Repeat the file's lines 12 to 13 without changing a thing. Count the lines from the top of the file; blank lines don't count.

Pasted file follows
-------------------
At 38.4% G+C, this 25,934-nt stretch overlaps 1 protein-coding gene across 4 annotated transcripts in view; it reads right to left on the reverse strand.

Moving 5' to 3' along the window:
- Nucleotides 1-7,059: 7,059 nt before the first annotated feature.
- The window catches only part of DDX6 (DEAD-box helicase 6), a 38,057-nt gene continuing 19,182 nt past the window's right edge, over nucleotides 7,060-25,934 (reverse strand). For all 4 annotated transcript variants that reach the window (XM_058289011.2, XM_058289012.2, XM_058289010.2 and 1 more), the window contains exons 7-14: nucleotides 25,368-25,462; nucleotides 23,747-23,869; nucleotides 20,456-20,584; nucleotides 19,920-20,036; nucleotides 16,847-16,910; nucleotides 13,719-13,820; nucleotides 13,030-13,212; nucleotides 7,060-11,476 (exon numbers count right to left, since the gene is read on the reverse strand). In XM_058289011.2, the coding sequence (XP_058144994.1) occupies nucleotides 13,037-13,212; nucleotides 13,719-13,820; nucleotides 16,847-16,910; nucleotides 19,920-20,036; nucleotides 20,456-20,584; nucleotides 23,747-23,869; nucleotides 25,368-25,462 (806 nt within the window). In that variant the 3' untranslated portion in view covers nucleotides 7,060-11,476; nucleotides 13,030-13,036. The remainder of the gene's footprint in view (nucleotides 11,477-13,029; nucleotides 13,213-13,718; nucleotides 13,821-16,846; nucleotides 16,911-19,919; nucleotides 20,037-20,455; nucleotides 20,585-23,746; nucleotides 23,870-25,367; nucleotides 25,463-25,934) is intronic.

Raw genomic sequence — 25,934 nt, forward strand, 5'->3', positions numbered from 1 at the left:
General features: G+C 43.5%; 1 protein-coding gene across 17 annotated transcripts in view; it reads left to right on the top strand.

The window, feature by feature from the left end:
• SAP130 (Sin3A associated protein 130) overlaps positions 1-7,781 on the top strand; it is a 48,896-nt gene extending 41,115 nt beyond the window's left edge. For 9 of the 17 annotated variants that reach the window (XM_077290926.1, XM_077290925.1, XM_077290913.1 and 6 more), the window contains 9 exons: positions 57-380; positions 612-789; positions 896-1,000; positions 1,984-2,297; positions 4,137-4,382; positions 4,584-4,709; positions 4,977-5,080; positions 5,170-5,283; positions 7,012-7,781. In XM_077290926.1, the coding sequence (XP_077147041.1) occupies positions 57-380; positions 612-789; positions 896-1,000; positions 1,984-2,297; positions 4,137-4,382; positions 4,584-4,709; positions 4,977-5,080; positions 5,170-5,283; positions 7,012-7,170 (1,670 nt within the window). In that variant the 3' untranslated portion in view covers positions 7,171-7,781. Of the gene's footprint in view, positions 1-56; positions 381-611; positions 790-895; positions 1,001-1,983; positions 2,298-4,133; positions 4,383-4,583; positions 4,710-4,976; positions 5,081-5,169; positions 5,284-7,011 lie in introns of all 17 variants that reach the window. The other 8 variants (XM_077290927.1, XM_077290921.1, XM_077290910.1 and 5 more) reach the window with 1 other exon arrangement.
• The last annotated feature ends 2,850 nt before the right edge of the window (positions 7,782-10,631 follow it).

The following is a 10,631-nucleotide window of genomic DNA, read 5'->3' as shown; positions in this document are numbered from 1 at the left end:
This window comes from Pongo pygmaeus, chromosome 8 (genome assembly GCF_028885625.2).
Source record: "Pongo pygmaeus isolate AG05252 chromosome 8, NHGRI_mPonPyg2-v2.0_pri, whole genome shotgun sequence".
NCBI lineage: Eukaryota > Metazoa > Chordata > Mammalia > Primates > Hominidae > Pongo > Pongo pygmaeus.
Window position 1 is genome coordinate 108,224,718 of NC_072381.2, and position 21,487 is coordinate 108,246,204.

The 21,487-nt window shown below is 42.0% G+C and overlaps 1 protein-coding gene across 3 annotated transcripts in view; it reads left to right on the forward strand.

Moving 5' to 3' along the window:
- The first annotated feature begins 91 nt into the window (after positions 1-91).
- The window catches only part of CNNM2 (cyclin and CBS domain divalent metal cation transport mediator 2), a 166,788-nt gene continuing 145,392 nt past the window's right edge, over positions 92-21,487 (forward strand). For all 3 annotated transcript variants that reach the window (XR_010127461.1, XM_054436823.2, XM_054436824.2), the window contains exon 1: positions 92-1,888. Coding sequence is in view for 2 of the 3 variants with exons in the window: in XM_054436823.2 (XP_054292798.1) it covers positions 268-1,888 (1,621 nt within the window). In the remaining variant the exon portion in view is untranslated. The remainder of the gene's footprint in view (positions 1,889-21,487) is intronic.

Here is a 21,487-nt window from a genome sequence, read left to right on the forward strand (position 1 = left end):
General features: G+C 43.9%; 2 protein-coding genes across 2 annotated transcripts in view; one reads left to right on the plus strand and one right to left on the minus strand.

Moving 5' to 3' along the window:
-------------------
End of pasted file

Source record: "Pongo pygmaeus isolate AG05252 chromosome 8, NHGRI_mPonPyg2-v2.0_pri, whole genome shotgun sequence".
NCBI lineage: Eukaryota > Metazoa > Chordata > Mammalia > Primates > Hominidae > Pongo > Pongo pygmaeus.